Drone Technology to help in Agricultural Food Production

…As Women Farmers Advancement Network train Women on the use of Drone and other Technology

Climate change has become a major concern for food security around the world and specifically in Nigeria. In 2020, farmers experienced major losses due to the unpredictability of the weather, including flooding and droughts. In September 2020, it is reported that farmers in Kebbi State lost produce worth about N5 Billion, with more than 450,000 hectares of rice plantation submerged in the lowlands, and over 50,000 hectares of millet, sorghum, maize and sugarcane also destroyed in the highlands.

Referencing the changing climate, it was revealed that many of the farmers had decided against planting maize in 2020 due to unpredictable rainfall patterns. They however changed their minds when the state government started a flood forecast campaign. In response to this announcement, members of the association went to access loans when heavy rains were forecast for October and November, which they believed would assist in late maize planting.

As a result, farming communities and others involved in agriculture need to adapt agriculture to climate change. Technology has become a crucial part of enhancing decision making through accurate, reliable, and timely information in agriculture. One of the growing developments in this regard is the use of unmanned aerial vehicles (UAVs) or drones as they are commonly referred to. The use of drones can provide valuable data that can be used to influence policies and decision in the sector.

Drones can be used in crop production, warning systems, disaster risk reduction, forestry, fisheries, and wildfire conservation.

In crop production, drones can be used to conduct soil health scans, monitor crop health, assists in planning irrigation schedules, estimates yield data, and provides valuable data for weather analysis.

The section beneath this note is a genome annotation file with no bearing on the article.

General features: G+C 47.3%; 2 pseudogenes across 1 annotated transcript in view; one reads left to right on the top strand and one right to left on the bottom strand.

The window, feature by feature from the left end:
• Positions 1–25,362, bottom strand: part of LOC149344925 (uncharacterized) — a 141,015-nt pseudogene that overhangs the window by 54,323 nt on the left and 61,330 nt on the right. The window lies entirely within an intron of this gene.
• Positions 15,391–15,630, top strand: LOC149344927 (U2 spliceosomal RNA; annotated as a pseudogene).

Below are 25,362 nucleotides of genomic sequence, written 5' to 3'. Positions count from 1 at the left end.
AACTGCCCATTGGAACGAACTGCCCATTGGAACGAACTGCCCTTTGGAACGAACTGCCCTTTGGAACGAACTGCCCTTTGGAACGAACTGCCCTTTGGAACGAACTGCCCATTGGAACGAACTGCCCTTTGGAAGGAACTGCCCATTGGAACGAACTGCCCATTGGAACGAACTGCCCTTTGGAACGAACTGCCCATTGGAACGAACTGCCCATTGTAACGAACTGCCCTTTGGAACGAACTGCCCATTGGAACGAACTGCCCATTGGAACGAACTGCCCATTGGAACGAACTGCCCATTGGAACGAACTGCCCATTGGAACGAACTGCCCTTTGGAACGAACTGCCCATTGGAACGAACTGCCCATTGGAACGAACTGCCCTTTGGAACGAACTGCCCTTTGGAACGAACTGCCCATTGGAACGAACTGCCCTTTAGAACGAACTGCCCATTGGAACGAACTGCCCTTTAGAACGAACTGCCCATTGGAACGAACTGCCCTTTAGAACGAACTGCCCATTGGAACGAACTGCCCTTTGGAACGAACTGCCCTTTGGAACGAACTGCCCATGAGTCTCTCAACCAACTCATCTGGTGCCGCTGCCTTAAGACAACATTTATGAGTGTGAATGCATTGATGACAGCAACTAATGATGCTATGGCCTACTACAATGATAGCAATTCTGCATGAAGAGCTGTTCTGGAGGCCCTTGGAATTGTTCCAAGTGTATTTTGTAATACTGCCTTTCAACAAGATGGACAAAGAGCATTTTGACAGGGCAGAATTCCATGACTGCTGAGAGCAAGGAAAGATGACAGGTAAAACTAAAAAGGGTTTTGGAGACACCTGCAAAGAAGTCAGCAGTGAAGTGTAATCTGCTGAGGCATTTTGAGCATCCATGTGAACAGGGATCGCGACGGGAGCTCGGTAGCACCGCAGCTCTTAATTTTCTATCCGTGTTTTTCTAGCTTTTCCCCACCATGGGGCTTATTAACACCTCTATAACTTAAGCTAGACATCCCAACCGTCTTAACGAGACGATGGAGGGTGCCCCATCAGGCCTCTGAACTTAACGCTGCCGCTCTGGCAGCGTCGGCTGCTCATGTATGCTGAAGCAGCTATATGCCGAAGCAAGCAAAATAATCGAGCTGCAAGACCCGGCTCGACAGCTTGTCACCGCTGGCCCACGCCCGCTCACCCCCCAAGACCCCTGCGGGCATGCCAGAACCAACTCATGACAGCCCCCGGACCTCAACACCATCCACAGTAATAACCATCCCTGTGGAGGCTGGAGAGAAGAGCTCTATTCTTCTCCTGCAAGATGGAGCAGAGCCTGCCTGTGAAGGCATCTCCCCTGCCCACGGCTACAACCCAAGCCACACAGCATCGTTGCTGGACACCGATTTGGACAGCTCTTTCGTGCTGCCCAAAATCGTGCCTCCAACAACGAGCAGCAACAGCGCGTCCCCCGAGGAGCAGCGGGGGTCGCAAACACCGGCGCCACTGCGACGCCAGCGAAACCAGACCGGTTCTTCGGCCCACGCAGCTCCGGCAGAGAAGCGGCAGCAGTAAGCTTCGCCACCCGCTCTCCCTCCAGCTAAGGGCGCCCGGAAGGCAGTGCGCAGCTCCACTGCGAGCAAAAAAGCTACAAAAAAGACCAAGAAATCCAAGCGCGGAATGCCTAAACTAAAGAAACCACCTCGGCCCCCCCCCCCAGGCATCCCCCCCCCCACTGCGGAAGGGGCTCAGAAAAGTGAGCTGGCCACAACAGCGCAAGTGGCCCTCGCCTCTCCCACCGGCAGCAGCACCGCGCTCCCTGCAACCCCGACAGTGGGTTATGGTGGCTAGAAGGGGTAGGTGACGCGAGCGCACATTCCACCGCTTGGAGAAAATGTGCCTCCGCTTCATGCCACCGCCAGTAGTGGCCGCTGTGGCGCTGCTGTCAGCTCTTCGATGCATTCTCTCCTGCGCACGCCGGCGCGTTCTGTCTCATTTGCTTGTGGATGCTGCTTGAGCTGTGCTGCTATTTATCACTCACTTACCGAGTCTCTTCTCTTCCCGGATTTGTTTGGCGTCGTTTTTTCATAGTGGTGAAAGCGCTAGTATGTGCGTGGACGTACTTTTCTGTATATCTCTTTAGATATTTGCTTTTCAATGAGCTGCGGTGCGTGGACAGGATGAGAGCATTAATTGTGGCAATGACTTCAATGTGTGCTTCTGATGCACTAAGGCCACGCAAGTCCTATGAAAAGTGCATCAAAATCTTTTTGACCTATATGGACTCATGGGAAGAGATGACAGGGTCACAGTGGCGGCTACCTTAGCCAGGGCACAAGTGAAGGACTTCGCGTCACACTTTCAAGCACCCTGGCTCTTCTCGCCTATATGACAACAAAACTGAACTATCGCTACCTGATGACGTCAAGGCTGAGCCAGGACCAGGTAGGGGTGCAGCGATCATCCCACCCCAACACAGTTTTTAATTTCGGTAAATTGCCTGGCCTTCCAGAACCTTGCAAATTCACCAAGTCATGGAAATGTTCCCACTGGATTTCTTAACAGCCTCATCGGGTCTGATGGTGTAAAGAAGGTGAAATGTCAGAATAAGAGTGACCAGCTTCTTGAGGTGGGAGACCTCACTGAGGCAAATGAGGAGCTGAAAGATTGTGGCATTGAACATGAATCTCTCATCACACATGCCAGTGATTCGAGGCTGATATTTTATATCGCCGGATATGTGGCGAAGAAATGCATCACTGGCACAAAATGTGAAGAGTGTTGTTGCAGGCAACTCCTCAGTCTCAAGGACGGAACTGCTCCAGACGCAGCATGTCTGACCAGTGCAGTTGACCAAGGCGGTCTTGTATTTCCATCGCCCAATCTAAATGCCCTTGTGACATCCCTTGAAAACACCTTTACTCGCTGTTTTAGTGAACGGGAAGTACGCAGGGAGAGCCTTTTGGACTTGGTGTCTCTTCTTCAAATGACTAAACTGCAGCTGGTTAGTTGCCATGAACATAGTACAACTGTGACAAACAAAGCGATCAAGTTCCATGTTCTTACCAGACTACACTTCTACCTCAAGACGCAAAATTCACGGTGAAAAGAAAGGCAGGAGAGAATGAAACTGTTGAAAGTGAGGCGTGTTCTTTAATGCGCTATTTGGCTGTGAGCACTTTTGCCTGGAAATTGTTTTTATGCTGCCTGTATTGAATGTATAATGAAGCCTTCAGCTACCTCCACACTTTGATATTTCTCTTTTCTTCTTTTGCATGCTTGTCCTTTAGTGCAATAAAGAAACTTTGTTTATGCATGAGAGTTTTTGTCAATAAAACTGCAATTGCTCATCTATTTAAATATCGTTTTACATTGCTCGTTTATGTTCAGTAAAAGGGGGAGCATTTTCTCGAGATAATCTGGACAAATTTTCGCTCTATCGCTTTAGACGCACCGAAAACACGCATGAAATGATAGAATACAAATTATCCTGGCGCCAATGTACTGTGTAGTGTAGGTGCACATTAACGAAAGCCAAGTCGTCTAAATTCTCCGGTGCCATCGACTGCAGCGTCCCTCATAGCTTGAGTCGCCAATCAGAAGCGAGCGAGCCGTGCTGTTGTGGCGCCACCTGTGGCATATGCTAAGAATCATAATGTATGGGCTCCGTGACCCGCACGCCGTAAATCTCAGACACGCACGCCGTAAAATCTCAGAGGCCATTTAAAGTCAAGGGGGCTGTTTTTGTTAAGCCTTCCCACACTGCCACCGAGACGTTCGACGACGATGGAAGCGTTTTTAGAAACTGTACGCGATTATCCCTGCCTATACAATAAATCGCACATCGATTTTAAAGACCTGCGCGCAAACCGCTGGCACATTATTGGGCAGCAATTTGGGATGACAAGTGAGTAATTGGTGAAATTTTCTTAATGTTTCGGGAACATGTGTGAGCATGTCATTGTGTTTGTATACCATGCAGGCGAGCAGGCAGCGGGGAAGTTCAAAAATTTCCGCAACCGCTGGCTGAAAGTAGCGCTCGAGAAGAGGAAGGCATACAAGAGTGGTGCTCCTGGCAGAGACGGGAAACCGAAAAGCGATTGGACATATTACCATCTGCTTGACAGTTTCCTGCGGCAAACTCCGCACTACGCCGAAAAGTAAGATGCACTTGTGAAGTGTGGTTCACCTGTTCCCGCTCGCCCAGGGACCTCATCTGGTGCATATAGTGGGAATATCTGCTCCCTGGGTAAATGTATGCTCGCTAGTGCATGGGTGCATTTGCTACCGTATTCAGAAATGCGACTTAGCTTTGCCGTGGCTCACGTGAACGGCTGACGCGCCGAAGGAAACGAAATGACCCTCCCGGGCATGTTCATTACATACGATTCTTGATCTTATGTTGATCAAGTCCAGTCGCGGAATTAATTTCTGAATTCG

Losses are inevitable in agriculture however drones are used increasingly for agricultural insurance and assessment sector. It can also be useful in giving an accurate estimate of losses.

In light of this, the Women Farmers Advancement Network (WOFAN) has embarked on a training exercise for women on the use of drones and other modern technology. However, drone technology should not be used in isolation, director of WOFAN, Hajiya Salamatu Garba, added that plans are being made to also use what is called RiceAdvice. It is an application that advices farmers efficiently, giving them adequate information. Farmers will also be trained on investment, insurance, and how to secure real-time information on climate change and weather forecast. This would aid farmers in decision making in real time rather than just general knowledge.

As technology has become an essential part of our  life, it is important that drones and other forms are used in agriculture and agribusiness. However, not all farmers may be able to afford it. It therefore imperative that the government and private sector work together to aid small-scale farmers and farmers in rural areas secure the technology and the training required to do so.

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